Sunday, June 17, 2012

Review: Wrath of the Titans (or Titan?)

WARNING: Spoilers ahead for those who haven't seen the movie.

I'm certainly not one to criticize the rewriting of mythology since my novel, Task Force: Gaea, does that by tweaking Greek mythology. After all, people spread myths by word of mouth before they did so in writing, so changes invariably happened. In fact, depending on whether you ascribe to Hesiod or Orphism, you get a variety of myths on the same subject. Keeping this in mind, I watched Wrath of the Titans, the sequel to the 2010 movie, Clash of the Titans. Now, being a tremendous fan of the original movie (Clash of the Titans) with Harry Hamlin, I remember feeling somewhat let down with the remake two years ago, as the latter changed some of the aspects of the original that I enjoyed tremendously. The fact that Perseus ended up with Io, a character not in the original movie at all, was a deep disappointment. He was supposed to be with Andromeda, the princess of Joppa. I enjoyed the remake's technological superiority over the original, however, but I did miss Ray Harryhausen's monsters. Yeah, call me nostalgic for stop-motion animation.

But, I digress.

This sequel had much the same flavor as the 2010 movie, and the special effects didn't disappoint. Chimerae dropping out of the sky looked more real than Harryhausen's type of creatures, although they weren't the chimerae I'm used to. Again, Sam Worthington plays Perseus, son of Zeus, king of the gods (played by Liam Neeson); Hades (Ralph Fiennes) and Poseidon (Danny Huston) finished the trio of the sons of Kronos. Ares and Hephaestus were the only other gods present in the movie, and they seemed pretty well cast (although Hephaestus always struck me as an older, muscular god (he IS the blacksmith of the gods, after all), with misshapen legs, since he was cast down from Olympus when he tried to intervene in a fight between his mother, Hera, and Zeus, and his legs were broken. But, that's more THE mythology than the movie.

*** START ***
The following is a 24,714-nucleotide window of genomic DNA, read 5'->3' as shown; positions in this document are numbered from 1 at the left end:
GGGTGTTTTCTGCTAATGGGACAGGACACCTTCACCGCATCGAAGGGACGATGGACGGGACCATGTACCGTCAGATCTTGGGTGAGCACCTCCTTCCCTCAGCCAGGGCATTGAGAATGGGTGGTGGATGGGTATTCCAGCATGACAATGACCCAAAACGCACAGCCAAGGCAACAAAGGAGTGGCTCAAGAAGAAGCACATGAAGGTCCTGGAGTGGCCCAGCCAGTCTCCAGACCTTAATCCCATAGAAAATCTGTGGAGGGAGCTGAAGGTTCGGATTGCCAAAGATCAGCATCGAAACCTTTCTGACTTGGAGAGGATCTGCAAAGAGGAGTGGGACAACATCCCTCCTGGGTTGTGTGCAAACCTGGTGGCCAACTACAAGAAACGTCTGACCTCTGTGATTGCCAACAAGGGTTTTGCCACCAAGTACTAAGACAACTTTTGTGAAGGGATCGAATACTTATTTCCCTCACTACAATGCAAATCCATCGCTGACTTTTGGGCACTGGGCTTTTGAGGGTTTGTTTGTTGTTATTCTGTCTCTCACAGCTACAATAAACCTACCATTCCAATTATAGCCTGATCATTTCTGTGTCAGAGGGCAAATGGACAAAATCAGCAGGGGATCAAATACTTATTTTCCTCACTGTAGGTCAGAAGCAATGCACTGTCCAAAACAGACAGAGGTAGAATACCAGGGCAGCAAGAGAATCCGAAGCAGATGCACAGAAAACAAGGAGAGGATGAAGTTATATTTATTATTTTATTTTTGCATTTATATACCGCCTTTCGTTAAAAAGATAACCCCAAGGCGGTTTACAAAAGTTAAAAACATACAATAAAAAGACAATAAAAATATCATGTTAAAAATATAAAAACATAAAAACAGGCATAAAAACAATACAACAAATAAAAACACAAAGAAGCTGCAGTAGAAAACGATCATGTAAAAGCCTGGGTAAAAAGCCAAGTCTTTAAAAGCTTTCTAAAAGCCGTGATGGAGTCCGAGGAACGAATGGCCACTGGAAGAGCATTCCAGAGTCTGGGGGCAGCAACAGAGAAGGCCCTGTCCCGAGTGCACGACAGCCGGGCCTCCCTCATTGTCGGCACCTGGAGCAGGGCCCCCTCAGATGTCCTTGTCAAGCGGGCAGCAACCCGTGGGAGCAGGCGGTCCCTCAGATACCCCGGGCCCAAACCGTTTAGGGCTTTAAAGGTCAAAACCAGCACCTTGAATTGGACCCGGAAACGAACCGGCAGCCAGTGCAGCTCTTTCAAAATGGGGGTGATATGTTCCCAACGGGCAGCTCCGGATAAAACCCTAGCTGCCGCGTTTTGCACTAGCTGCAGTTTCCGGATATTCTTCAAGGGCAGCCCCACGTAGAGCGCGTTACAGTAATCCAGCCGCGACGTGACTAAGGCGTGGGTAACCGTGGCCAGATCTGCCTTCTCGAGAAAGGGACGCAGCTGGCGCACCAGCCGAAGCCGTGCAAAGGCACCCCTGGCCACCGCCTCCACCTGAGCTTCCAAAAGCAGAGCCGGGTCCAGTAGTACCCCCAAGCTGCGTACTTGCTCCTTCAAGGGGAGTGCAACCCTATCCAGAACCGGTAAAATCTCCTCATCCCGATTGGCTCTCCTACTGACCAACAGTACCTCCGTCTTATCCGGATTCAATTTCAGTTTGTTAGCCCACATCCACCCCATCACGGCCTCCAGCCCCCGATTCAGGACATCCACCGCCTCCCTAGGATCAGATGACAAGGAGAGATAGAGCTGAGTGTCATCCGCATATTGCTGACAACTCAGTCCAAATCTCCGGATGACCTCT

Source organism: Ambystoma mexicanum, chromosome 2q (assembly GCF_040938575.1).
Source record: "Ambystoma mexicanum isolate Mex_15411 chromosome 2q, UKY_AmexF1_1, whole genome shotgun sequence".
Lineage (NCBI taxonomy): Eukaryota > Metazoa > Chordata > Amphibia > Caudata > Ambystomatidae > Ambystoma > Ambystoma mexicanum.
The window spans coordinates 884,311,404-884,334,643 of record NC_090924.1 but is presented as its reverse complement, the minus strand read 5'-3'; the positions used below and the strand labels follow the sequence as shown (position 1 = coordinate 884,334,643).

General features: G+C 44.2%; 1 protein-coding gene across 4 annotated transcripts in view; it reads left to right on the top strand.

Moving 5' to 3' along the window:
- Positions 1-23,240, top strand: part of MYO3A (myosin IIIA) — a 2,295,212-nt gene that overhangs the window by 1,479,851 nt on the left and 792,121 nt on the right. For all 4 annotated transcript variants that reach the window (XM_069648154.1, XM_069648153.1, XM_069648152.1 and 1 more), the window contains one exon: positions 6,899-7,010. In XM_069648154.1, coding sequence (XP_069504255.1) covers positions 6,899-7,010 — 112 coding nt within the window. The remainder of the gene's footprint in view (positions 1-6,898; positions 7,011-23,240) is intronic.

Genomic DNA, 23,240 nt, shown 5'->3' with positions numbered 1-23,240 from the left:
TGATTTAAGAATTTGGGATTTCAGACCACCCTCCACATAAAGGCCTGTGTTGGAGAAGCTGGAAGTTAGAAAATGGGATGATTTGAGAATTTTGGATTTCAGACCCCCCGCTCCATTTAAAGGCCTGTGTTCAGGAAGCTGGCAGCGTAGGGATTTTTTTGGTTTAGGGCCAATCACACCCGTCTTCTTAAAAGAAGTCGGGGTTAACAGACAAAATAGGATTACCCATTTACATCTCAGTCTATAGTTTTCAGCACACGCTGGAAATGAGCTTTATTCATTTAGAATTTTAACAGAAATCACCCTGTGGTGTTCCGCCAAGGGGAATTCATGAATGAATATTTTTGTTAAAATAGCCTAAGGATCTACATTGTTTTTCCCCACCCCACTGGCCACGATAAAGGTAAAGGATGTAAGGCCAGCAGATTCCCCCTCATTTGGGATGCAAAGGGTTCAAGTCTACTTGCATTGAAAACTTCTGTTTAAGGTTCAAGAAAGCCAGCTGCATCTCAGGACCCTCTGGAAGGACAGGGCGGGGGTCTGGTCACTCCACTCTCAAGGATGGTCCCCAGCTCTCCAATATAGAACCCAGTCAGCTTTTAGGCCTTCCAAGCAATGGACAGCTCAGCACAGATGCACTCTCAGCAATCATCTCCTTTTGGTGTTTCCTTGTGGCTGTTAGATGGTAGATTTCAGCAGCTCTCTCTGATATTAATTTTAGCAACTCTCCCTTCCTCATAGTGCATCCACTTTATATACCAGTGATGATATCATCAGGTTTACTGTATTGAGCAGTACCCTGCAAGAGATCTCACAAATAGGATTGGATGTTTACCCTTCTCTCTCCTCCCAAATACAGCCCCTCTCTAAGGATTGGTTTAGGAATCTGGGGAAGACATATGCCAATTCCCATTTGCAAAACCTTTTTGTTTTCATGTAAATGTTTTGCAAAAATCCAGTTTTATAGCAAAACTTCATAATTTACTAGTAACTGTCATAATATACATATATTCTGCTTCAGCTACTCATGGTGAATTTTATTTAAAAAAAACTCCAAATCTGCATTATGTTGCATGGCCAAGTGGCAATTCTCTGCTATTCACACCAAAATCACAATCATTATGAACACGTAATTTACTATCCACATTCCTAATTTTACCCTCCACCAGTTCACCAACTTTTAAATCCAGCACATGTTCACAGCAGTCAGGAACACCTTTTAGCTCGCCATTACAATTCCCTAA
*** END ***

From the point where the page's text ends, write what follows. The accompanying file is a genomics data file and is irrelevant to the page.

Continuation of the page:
As a mythological story, the movie certainly entertained me, and seeing Kronos as more of a primordial creature of magma and earth makes sense since he is a son of Gaea. The letdown? He was the ONLY Titan in the movie. Plenty of monsters appeared—the Cyclopes, the Chimerae, the Makhai, and a Minotaur—but no additional Titans showed up. Now in the original Clash of the Titans, one of the Graeae (Grey Women) whom Perseus seeks says that it would be "A Titan against the Titans!" when she's referring to Medusa's gaze against the Kraken (Medusa and the Kraken weren't Titans, actually. Medusa was a Gorgon, and the sea monster Perseus defeated was a Cetos). I know it seems like I'm nitpicking, but the Titans were a distinct group of deities.

Anywho... I found the movie to be a good distraction from whatever I was planning to do today, but I'm a sucker for Greek myth-inspied movies. Seeing Perseus step up to battle Ares made me pay more attention just so I could see how that melee would finish. Ares holds Zeus' thunderbolt, the third weapon forged by Hephaestus that Perseus needs to form the Spear of Triam (the other two components being Poseidon's trident and Hades' pitchfork), the only weapon that can defeat Kronos (whose siege of the world of man was underwhelming; he basically stays in one spot the entire time, shooting magma and fire—granted, he's HUGE.) The Mahkai do rampage Andromeda's troops, that is until Zeus and Hades decide to team up against dear ole Dad.

This was very much a "twilight of the gods" movie, and I don't see a third coming down the pike, but I could be wrong. It would hardly be a movie of epic/mythological proportions without the gods, however. Worth watching for the fantasy elements and some of the mythology, but some discrepancies that irked me.


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